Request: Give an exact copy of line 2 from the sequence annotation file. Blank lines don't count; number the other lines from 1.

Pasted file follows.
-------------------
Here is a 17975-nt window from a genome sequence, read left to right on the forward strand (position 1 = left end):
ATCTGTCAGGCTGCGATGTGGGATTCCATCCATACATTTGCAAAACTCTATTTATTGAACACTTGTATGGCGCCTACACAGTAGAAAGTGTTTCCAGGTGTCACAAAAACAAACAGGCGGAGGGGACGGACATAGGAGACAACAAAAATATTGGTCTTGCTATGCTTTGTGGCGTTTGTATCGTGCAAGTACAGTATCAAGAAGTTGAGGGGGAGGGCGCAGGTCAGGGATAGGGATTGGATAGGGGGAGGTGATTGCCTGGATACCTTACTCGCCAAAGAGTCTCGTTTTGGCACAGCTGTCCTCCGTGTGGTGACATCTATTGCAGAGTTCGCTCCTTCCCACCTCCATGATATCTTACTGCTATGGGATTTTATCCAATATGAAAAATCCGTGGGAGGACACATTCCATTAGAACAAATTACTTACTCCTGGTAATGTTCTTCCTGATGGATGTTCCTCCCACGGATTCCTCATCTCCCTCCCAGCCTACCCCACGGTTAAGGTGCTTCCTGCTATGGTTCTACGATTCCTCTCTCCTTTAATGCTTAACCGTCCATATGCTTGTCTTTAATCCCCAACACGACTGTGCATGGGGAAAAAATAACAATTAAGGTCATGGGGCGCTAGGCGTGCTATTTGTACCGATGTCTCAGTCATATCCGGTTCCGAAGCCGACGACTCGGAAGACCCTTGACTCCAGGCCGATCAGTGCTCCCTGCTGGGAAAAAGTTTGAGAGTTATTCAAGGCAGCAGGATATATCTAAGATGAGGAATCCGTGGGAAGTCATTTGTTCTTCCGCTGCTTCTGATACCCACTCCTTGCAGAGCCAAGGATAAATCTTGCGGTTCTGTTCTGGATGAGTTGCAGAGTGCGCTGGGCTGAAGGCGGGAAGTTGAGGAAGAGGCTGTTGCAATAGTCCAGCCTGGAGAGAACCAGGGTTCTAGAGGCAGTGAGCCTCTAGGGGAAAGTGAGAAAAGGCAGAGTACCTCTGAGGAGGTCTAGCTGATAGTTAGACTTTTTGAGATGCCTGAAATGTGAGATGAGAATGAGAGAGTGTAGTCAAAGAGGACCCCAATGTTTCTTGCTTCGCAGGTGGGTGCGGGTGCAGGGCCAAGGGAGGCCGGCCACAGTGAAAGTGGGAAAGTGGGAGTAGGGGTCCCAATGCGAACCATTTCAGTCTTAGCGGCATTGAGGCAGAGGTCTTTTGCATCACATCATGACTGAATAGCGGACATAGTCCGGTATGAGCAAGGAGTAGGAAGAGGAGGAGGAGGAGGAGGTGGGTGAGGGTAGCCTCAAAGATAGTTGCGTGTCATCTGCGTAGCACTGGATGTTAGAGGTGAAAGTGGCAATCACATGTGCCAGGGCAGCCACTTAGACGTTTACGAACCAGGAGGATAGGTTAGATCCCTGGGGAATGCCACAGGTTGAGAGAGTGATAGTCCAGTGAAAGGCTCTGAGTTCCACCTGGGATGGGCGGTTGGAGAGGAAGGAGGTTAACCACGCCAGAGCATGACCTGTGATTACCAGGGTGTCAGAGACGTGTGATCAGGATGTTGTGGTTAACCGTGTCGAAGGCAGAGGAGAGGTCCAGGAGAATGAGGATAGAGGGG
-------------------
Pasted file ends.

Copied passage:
ATCTGTCAGGCTGCGATGTGGGATTCCATCCATACATTTGCAAAACTCTATTTATTGAACACTTGTATGGCGCCTACACAGTAGAAAGTGTTTCCAGGTGTCACAAAAACAAACAGGCGGAGGGGACGGACATAGGAGACAACAAAAATATTGGTCTTGCTATGCTTTGTGGCGTTTGTATCGTGCAAGTACAGTATCAAGAAGTTGAGGGGGAGGGCGCAGGTCAGGGATAGGGATTGGATAGGGGGAGGTGATTGCCTGGATACCTTACTCGCCAAAGAGTCTCGTTTTGGCACAGCTGTCCTCCGTGTGGTGACATCTATTGCAGAGTTCGCTCCTTCCCACCTCCATGATATCTTACTGCTATGGGATTTTATCCAATATGAAAAATCCGTGGGAGGACACATTCCATTAGAACAAATTACTTACTCCTGGTAATGTTCTTCCTGATGGATGTTCCTCCCACGGATTCCTCATCTCCCTCCCAGCCTACCCCACGGTTAAGGTGCTTCCTGCTATGGTTCTACGATTCCTCTCTCCTTTAATGCTTAACCGTCCATATGCTTGTCTTTAATCCCCAACACGACTGTGCATGGGGAAAAAATAACAATTAAGGTCATGGGGCGCTAGGCGTGCTATTTGTACCGATGTCTCAGTCATATCCGGTTCCGAAGCCGACGACTCGGAAGACCCTTGACTCCAGGCCGATCAGTGCTCCCTGCTGGGAAAAAGTTTGAGAGTTATTCAAGGCAGCAGGATATATCTAAGATGAGGAATCCGTGGGAAGTCATTTGTTCTTCCGCTGCTTCTGATACCCACTCCTTGCAGAGCCAAGGATAAATCTTGCGGTTCTGTTCTGGATGAGTTGCAGAGTGCGCTGGGCTGAAGGCGGGAAGTTGAGGAAGAGGCTGTTGCAATAGTCCAGCCTGGAGAGAACCAGGGTTCTAGAGGCAGTGAGCCTCTAGGGGAAAGTGAGAAAAGGCAGAGTACCTCTGAGGAGGTCTAGCTGATAGTTAGACTTTTTGAGATGCCTGAAATGTGAGATGAGAATGAGAGAGTGTAGTCAAAGAGGACCCCAATGTTTCTTGCTTCGCAGGTGGGTGCGGGTGCAGGGCCAAGGGAGGCCGGCCACAGTGAAAGTGGGAAAGTGGGAGTAGGGGTCCCAATGCGAACCATTTCAGTCTTAGCGGCATTGAGGCAGAGGTCTTTTGCATCACATCATGACTGAATAGCGGACATAGTCCGGTATGAGCAAGGAGTAGGAAGAGGAGGAGGAGGAGGAGGTGGGTGAGGGTAGCCTCAAAGATAGTTGCGTGTCATCTGCGTAGCACTGGATGTTAGAGGTGAAAGTGGCAATCACATGTGCCAGGGCAGCCACTTAGACGTTTACGAACCAGGAGGATAGGTTAGATCCCTGGGGAATGCCACAGGTTGAGAGAGTGATAGTCCAGTGAAAGGCTCTGAGTTCCACCTGGGATGGGCGGTTGGAGAGGAAGGAGGTTAACCACGCCAGAGCATGACCTGTGATTACCAGGGTGTCAGAGACGTGTGATCAGGATGTTGTGGTTAACCGTGTCGAAGGCAGAGGAGAGGTCCAGGAGAATGAGGATAGAGGGG